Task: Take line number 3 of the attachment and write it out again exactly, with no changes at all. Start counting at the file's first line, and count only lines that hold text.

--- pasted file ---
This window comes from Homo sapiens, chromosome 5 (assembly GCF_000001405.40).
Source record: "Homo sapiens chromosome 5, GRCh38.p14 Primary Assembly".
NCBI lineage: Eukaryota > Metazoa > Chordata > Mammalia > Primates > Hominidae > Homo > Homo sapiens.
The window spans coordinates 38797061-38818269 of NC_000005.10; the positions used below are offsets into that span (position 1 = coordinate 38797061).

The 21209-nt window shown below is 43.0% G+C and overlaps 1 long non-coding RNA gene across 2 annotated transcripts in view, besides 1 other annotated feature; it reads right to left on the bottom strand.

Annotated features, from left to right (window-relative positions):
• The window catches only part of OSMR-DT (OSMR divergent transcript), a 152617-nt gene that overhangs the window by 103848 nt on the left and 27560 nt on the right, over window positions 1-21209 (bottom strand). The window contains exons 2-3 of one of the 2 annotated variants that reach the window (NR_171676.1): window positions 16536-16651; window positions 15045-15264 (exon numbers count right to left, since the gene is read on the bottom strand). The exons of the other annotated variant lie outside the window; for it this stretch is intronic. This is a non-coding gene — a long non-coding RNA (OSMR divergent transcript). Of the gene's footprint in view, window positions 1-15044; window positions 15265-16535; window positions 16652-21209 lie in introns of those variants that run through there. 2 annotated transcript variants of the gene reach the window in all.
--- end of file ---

NCBI lineage: Eukaryota > Metazoa > Chordata > Mammalia > Primates > Hominidae > Homo > Homo sapiens.